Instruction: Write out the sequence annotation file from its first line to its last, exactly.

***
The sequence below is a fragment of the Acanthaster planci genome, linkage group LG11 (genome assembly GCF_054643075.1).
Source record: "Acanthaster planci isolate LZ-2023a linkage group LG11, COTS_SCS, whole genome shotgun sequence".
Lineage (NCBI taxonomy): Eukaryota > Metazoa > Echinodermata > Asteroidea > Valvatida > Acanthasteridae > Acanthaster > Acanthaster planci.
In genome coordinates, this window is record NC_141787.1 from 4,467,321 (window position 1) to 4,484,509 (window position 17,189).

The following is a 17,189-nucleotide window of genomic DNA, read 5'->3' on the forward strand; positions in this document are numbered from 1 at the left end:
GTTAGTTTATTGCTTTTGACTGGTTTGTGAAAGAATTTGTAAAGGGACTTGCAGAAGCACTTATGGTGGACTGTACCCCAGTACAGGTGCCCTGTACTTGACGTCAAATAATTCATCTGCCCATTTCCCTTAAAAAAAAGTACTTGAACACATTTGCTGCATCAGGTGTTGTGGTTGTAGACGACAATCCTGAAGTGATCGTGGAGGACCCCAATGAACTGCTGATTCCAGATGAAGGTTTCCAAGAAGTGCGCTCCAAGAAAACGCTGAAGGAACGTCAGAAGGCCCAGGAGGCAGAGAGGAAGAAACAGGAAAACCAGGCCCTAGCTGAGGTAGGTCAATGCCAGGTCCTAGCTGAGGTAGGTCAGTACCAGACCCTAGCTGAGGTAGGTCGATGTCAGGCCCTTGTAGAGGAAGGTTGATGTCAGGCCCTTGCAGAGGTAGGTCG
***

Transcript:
The sequence below is a fragment of the Acanthaster planci genome, linkage group LG11 (genome assembly GCF_054643075.1).
Source record: "Acanthaster planci isolate LZ-2023a linkage group LG11, COTS_SCS, whole genome shotgun sequence".
Lineage (NCBI taxonomy): Eukaryota > Metazoa > Echinodermata > Asteroidea > Valvatida > Acanthasteridae > Acanthaster > Acanthaster planci.
In genome coordinates, this window is record NC_141787.1 from 4,467,321 (window position 1) to 4,484,509 (window position 17,189).

The following is a 17,189-nucleotide window of genomic DNA, read 5'->3' on the forward strand; positions in this document are numbered from 1 at the left end:
GTTAGTTTATTGCTTTTGACTGGTTTGTGAAAGAATTTGTAAAGGGACTTGCAGAAGCACTTATGGTGGACTGTACCCCAGTACAGGTGCCCTGTACTTGACGTCAAATAATTCATCTGCCCATTTCCCTTAAAAAAAAGTACTTGAACACATTTGCTGCATCAGGTGTTGTGGTTGTAGACGACAATCCTGAAGTGATCGTGGAGGACCCCAATGAACTGCTGATTCCAGATGAAGGTTTCCAAGAAGTGCGCTCCAAGAAAACGCTGAAGGAACGTCAGAAGGCCCAGGAGGCAGAGAGGAAGAAACAGGAAAACCAGGCCCTAGCTGAGGTAGGTCAATGCCAGGTCCTAGCTGAGGTAGGTCAGTACCAGACCCTAGCTGAGGTAGGTCGATGTCAGGCCCTTGTAGAGGAAGGTTGATGTCAGGCCCTTGCAGAGGTAGGTCG